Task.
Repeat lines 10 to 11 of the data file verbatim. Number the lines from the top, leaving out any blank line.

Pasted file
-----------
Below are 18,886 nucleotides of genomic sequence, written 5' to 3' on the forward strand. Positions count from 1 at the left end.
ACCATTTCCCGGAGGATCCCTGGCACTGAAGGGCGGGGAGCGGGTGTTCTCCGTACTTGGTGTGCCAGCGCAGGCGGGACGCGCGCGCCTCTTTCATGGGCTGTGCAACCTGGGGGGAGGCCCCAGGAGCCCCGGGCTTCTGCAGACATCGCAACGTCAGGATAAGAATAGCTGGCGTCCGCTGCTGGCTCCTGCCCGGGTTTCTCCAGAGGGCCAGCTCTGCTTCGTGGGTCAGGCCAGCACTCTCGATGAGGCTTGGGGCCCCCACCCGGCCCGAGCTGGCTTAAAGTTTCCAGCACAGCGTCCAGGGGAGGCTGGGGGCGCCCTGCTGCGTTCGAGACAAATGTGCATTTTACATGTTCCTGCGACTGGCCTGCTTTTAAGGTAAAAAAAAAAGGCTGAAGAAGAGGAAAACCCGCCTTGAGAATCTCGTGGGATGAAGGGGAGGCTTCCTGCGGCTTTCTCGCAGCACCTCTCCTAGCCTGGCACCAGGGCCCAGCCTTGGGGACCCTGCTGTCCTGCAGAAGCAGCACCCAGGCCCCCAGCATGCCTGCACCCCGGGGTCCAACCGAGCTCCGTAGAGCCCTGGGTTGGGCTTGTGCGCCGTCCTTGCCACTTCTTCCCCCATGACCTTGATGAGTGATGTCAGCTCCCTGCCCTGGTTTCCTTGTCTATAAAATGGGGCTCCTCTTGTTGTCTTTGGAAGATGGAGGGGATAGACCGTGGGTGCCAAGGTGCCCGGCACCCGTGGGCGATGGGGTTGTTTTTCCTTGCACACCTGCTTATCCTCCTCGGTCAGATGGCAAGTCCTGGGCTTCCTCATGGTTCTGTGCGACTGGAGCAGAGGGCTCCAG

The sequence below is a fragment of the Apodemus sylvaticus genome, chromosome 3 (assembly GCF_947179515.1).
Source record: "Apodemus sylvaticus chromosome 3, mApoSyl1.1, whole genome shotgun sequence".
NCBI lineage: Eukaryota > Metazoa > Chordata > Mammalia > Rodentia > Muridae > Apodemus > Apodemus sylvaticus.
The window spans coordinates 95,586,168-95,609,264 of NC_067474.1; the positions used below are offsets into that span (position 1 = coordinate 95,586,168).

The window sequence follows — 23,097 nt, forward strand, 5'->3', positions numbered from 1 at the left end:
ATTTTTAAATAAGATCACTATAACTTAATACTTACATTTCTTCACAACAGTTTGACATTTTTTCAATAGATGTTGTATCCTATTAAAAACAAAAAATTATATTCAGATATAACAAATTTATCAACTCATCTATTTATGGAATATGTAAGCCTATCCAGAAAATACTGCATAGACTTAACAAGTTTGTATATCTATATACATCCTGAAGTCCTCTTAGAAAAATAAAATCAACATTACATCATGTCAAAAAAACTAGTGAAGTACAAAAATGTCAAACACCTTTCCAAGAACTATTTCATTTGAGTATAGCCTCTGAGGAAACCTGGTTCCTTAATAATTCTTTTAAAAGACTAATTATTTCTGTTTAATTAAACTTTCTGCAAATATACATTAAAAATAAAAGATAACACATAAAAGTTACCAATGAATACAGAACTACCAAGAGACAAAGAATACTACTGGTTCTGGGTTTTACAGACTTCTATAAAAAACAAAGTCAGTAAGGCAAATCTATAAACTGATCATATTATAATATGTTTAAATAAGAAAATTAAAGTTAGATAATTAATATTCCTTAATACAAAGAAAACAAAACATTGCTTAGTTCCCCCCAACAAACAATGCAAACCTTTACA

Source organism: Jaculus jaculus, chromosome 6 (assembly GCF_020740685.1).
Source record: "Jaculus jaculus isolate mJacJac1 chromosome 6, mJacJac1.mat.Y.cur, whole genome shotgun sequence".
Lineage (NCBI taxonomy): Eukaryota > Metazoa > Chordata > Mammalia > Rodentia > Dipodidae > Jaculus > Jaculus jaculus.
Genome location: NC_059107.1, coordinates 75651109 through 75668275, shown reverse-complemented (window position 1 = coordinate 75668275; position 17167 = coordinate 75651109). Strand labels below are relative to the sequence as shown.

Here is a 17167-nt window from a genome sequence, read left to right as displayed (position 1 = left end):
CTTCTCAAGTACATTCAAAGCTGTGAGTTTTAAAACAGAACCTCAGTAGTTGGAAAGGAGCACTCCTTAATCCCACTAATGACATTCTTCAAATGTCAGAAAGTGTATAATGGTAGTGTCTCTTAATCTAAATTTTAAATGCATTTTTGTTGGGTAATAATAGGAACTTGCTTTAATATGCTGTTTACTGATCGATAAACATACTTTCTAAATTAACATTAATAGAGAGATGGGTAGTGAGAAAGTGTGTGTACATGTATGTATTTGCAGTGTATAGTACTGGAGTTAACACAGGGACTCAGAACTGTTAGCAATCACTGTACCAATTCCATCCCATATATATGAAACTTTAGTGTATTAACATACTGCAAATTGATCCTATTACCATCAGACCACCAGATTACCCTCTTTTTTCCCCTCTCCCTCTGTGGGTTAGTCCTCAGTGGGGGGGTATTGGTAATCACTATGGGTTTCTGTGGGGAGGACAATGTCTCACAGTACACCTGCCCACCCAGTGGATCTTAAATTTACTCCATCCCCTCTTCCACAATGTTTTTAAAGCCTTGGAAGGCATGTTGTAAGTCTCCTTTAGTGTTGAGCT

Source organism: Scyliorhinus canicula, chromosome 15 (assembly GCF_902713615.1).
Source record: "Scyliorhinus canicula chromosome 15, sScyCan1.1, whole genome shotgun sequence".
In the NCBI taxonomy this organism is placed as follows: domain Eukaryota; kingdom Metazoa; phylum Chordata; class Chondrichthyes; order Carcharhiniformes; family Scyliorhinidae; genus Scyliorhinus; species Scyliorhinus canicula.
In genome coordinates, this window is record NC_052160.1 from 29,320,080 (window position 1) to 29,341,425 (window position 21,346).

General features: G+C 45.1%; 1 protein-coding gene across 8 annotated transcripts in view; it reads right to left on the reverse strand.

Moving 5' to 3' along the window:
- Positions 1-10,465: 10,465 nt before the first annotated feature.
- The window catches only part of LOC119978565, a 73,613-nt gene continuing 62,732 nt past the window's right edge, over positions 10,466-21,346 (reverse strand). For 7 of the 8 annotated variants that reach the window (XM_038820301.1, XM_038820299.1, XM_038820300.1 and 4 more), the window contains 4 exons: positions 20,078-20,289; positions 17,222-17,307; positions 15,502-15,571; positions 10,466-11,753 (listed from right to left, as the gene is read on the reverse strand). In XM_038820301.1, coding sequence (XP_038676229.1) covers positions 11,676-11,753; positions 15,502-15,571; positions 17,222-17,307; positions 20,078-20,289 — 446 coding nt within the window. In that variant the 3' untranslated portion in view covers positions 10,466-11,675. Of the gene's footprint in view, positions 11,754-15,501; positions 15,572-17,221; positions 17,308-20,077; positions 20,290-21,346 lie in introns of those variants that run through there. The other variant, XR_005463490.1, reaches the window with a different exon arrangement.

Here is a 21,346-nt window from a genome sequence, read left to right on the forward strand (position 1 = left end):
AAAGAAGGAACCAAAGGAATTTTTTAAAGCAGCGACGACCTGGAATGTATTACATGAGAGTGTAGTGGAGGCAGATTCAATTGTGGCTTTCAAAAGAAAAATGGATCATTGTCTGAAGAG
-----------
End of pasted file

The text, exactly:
Source record: "Jaculus jaculus isolate mJacJac1 chromosome 6, mJacJac1.mat.Y.cur, whole genome shotgun sequence".
Lineage (NCBI taxonomy): Eukaryota > Metazoa > Chordata > Mammalia > Rodentia > Dipodidae > Jaculus > Jaculus jaculus.